Admisson  is a   $10 per person cover charge with all  going to the food bank.  Doors open at 6 p.m.  Music is  from 7 to 11.  More than $1,000 in raffle prizes  will be given away.  Tickets are available at the door or by calling (956) 324-2432.

      The South Texas  Food Bank distributes  supplemental food to the unemployed, under-employed  and those living on fixed incomesespecially  the elderly.   The STFB,  member of  Feeding Texas  )  and the national  organization Feeding America,  serves an eight-county area  from  Del Rio (Val Verde County)  to Rio Grande City (Starr County),   helping  an average  of 27,000  families, 7,000 elderly and 500 veterans and their widows per month.  Also  served  are  an average of  2,500 meals  to 1,500 children  Monday through Friday  in the Kids Café program at  19 sites, including  15 in Laredo-Webb County.


      About the Food Bank

      The South Texas Food bank currently serves eight counties in the south Texas region: Webb, Zapata, Jim Hogg, Val Verde, Starr, Maverick, Dimmit and Kinney. The food bank is a 501 (c) (3) non-profit organization and certified member of the Feeding Texas Network and Feeding America - the nation's largest domestic hunger relief organization. Currently, the food bank serves an average of 28,000 families every month. For more information about The South Texas Food Bank or any of its programs, call (956) 726-3120 or visit: You can also follow us on Facebook, Twitter and YouTube.


    3. Big Event was a big success at South Texas Food Bank

      by Salo otero | Comments (0)

      More than 300 TAMIU students and faculty members volunteered at this year's TAMIU Big Event that took place this morning - Sat., March 28- at the South Texas Food Bank facility. The students engaged in various activities, from bagging and sorting to painting the interior of the food bank office. Laredo Paint & Decorating provided the paint for this project. 

      STFB Interim Executive Director Erasmo Villareal said thanked all the TAMIU volunteers for this amazing volunteer effort. In tune with the spirit of camaraderie and goodwill, the students surprised the executive director when in the middle of their work they stopped and sang “Happy Birthday” to  him.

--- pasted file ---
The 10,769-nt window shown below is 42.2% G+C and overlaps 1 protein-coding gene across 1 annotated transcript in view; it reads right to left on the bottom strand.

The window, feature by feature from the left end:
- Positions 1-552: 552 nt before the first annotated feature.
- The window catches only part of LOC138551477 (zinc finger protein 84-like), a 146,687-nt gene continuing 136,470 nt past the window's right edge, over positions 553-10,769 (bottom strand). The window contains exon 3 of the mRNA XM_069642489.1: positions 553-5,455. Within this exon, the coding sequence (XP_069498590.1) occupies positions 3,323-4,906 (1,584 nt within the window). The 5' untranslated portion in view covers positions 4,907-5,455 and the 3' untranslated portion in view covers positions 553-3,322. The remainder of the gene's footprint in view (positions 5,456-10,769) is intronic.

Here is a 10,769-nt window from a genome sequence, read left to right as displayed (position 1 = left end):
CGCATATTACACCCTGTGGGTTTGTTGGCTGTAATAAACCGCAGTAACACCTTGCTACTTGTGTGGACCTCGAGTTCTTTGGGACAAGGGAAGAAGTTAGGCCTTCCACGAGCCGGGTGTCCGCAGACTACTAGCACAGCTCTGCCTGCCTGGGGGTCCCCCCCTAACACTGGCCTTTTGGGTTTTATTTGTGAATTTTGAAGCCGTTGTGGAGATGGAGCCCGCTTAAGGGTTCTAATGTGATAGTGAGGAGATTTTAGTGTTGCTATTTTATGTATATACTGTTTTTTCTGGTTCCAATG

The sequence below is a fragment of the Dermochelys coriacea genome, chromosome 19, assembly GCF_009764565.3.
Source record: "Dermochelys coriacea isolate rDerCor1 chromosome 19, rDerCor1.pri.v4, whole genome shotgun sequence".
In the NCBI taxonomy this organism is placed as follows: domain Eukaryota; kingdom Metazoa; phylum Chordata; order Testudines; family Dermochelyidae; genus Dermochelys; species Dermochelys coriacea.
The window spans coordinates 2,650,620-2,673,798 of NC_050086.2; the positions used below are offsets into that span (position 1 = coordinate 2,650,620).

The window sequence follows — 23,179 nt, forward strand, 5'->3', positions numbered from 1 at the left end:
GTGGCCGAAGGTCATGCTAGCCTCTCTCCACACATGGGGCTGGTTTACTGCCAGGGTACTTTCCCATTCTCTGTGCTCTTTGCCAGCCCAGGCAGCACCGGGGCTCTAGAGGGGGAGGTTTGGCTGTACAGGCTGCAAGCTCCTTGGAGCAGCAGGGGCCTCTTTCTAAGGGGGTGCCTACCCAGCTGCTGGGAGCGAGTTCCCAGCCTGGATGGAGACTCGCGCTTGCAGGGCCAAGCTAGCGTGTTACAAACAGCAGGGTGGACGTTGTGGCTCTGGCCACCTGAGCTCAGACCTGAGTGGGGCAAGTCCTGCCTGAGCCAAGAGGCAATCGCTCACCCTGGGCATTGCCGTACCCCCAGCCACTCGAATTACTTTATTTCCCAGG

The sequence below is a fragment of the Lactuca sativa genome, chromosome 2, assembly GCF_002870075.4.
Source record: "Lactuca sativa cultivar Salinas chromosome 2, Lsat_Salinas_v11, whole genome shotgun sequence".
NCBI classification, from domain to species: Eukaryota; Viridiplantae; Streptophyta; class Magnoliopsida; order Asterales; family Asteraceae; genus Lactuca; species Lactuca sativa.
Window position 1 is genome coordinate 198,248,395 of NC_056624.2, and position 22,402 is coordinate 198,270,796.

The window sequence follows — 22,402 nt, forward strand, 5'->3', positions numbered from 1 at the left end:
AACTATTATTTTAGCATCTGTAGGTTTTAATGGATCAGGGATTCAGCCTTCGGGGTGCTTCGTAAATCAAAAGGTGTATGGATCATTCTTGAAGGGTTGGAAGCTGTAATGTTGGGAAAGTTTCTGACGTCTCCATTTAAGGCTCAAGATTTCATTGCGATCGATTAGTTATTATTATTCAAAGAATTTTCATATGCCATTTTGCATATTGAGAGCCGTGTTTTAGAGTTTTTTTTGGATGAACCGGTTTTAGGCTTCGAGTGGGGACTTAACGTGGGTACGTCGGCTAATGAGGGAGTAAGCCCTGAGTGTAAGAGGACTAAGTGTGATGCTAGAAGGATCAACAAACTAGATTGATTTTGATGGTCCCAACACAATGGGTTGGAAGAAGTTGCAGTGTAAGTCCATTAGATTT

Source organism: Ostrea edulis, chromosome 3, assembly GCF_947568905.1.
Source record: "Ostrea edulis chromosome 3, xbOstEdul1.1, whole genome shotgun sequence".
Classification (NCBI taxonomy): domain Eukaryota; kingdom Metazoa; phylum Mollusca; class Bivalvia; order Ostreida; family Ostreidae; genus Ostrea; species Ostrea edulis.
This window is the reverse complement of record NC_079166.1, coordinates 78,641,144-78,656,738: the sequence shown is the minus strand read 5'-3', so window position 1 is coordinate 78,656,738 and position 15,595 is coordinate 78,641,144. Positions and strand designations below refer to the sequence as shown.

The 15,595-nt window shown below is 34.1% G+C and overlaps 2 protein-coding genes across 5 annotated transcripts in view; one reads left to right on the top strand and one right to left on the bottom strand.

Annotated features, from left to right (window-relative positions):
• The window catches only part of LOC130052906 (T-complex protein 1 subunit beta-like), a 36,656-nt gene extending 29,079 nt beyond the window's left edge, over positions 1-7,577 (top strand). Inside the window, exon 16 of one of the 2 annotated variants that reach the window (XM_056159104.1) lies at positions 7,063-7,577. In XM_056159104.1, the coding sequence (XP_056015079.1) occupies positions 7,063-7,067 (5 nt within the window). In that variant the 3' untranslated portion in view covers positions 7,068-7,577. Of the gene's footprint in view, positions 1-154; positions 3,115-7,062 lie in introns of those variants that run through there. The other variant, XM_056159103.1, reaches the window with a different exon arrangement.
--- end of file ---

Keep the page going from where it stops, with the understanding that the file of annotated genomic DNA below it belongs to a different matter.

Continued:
“On behalf of the South Texas Food Bank board, staff and clients that we serve, I would like to thank each and every student and faculty member that volunteered at today’s Big Event, “ Villareal said.  “The work they have done here today is of great benefit to our operation.  We just can’t thank them enough.”

      Thank you to these outstanding young citizens of our community for keeping the less fortunate in mind and for giving back to their community.


      Please visit our Flickr account (South Texas Food Bank) or click on the link below to see more photos of the Big Event:

    4. South Texas Food Bank recipient brings cheer to nursing home residents

      by Salo Otero | Comments (0)

      At age 83, Oralia Gonzalez Roach feels  blessed by God.   One of her gifts is music and the ability to play the guitar and sing.

      She  firmly believes  in sharing   time, talent and treasure.  She makes time to volunteer her talent  and has become a treasure to the elderly  of  Laredo’s nursing home residents. Every last Friday of every month for the past seven years  she and a group of volunteers have brought smiles and some toe-tapping  to the residents of Retama Manor South  in Central Laredo near St. Augustine High School.

      Ms. Roach’s attitude of  giving back at her age is  not only awareness of her blessings, but also what she is receiving.  She is one of many  Laredoans  living on a fixed income.  “Just social security,” she notes, shrugging her shoulders.  “It’s  very hard. People my  age  have a lot of expenses. We pay  taxes, utilities, medicines and of course have to buy food and gasoline.”  She is still driving herself to all her commitments.

      One of the blessings coming her way  is  supplemental food assistance from the  South Texas Food Bank --  box of groceries per month via the adopt a family program.  A $120 annual donation sponsors a family or individual. She is greatful, “The food bank is a huge, huge help to me and many others.”